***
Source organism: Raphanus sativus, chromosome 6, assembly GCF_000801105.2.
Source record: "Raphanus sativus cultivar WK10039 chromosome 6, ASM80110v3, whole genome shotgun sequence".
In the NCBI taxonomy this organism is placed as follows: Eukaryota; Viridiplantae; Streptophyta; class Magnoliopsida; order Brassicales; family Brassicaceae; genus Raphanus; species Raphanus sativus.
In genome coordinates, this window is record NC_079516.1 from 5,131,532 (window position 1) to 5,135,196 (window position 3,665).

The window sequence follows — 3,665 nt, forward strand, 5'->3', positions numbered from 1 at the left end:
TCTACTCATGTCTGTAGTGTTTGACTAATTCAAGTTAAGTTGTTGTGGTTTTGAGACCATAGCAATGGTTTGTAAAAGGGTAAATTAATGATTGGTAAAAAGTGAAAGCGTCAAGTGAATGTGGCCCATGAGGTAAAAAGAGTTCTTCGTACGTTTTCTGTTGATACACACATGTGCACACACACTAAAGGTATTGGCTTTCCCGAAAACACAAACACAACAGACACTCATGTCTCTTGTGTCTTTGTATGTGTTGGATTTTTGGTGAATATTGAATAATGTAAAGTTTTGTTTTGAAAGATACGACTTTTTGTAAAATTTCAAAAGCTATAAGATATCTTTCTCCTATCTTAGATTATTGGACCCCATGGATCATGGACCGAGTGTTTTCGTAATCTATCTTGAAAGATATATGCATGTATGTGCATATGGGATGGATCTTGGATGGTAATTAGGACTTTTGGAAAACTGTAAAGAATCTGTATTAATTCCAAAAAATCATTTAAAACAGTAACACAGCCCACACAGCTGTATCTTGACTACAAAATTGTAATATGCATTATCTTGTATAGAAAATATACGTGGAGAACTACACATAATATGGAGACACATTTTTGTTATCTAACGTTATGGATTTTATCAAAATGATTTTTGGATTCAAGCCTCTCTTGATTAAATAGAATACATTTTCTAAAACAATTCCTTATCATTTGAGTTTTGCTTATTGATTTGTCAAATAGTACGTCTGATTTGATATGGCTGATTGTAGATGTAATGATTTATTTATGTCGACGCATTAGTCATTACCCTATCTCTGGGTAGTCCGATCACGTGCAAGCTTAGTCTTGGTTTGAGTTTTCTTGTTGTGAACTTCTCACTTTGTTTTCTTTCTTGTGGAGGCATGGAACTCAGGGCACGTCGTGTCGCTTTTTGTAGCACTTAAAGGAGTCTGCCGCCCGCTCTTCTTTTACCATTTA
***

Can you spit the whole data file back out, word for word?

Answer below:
Source organism: Raphanus sativus, chromosome 6, assembly GCF_000801105.2.
Source record: "Raphanus sativus cultivar WK10039 chromosome 6, ASM80110v3, whole genome shotgun sequence".
In the NCBI taxonomy this organism is placed as follows: Eukaryota; Viridiplantae; Streptophyta; class Magnoliopsida; order Brassicales; family Brassicaceae; genus Raphanus; species Raphanus sativus.
In genome coordinates, this window is record NC_079516.1 from 5,131,532 (window position 1) to 5,135,196 (window position 3,665).

The window sequence follows — 3,665 nt, forward strand, 5'->3', positions numbered from 1 at the left end:
TCTACTCATGTCTGTAGTGTTTGACTAATTCAAGTTAAGTTGTTGTGGTTTTGAGACCATAGCAATGGTTTGTAAAAGGGTAAATTAATGATTGGTAAAAAGTGAAAGCGTCAAGTGAATGTGGCCCATGAGGTAAAAAGAGTTCTTCGTACGTTTTCTGTTGATACACACATGTGCACACACACTAAAGGTATTGGCTTTCCCGAAAACACAAACACAACAGACACTCATGTCTCTTGTGTCTTTGTATGTGTTGGATTTTTGGTGAATATTGAATAATGTAAAGTTTTGTTTTGAAAGATACGACTTTTTGTAAAATTTCAAAAGCTATAAGATATCTTTCTCCTATCTTAGATTATTGGACCCCATGGATCATGGACCGAGTGTTTTCGTAATCTATCTTGAAAGATATATGCATGTATGTGCATATGGGATGGATCTTGGATGGTAATTAGGACTTTTGGAAAACTGTAAAGAATCTGTATTAATTCCAAAAAATCATTTAAAACAGTAACACAGCCCACACAGCTGTATCTTGACTACAAAATTGTAATATGCATTATCTTGTATAGAAAATATACGTGGAGAACTACACATAATATGGAGACACATTTTTGTTATCTAACGTTATGGATTTTATCAAAATGATTTTTGGATTCAAGCCTCTCTTGATTAAATAGAATACATTTTCTAAAACAATTCCTTATCATTTGAGTTTTGCTTATTGATTTGTCAAATAGTACGTCTGATTTGATATGGCTGATTGTAGATGTAATGATTTATTTATGTCGACGCATTAGTCATTACCCTATCTCTGGGTAGTCCGATCACGTGCAAGCTTAGTCTTGGTTTGAGTTTTCTTGTTGTGAACTTCTCACTTTGTTTTCTTTCTTGTGGAGGCATGGAACTCAGGGCACGTCGTGTCGCTTTTTGTAGCACTTAAAGGAGTCTGCCGCCCGCTCTTCTTTTACCATTTA